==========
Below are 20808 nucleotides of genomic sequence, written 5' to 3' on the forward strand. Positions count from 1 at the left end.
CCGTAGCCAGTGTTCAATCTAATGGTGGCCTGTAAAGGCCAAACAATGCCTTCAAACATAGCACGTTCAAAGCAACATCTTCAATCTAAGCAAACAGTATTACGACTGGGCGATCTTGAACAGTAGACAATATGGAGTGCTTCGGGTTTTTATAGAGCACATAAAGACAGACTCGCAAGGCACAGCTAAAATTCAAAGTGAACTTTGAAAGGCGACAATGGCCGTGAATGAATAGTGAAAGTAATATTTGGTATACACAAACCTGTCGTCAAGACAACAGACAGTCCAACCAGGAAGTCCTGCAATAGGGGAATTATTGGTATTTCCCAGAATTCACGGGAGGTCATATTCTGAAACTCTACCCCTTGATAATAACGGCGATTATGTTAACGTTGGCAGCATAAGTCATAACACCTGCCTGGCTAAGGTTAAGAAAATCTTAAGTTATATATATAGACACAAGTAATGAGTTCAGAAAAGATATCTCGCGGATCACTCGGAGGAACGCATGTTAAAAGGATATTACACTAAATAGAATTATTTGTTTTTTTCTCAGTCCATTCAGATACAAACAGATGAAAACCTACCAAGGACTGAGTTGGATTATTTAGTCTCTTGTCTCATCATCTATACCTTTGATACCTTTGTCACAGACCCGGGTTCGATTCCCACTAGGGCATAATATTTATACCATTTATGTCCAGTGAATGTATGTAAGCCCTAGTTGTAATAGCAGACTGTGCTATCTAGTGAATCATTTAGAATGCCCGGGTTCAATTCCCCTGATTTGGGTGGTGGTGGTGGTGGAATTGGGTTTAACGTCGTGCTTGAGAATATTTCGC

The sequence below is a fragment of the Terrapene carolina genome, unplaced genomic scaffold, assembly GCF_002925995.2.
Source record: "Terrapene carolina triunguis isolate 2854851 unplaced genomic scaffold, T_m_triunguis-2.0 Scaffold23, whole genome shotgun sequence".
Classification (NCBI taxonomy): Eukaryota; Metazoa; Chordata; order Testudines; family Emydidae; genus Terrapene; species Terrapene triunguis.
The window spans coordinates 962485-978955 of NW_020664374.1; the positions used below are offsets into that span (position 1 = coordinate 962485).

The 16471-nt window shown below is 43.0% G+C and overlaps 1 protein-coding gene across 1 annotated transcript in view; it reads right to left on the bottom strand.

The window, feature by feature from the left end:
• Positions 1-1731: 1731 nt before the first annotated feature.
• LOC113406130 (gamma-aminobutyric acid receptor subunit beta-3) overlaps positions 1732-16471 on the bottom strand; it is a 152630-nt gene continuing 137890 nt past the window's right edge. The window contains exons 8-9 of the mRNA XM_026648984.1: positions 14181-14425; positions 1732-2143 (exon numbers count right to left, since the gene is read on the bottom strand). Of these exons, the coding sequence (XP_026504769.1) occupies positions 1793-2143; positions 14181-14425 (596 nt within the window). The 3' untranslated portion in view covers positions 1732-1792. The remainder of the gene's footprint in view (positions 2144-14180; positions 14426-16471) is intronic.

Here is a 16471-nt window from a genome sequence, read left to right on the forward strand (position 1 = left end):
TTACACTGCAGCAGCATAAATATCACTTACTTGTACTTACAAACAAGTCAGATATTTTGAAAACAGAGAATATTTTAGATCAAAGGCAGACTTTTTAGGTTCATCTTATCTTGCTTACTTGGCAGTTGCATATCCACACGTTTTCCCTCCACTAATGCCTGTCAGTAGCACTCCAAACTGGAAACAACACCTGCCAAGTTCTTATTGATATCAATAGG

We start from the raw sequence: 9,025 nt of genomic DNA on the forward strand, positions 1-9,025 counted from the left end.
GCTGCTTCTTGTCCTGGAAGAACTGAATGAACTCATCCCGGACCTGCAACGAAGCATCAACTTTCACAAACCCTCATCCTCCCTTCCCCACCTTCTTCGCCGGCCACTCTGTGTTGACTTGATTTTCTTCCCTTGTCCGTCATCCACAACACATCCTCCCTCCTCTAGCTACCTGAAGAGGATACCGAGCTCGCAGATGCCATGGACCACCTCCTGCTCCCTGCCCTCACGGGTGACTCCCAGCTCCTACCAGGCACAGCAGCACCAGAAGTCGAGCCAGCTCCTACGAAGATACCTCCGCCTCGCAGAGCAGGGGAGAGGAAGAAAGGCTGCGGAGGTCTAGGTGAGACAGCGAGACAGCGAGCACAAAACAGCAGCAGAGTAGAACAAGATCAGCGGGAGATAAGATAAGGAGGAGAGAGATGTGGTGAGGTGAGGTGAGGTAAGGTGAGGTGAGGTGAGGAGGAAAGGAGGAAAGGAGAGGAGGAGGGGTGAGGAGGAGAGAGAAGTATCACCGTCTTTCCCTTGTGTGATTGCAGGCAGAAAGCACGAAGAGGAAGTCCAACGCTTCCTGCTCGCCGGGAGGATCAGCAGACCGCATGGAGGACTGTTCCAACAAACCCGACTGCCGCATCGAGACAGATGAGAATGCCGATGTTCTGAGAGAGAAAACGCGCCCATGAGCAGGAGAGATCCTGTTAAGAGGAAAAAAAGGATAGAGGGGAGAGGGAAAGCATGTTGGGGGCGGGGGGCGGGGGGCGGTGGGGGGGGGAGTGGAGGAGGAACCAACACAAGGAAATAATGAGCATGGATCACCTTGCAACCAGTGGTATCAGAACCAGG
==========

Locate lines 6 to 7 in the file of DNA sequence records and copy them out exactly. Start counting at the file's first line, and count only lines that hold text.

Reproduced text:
The window spans coordinates 962485-978955 of NW_020664374.1; the positions used below are offsets into that span (position 1 = coordinate 962485).

The 16471-nt window shown below is 43.0% G+C and overlaps 1 protein-coding gene across 1 annotated transcript in view; it reads right to left on the bottom strand.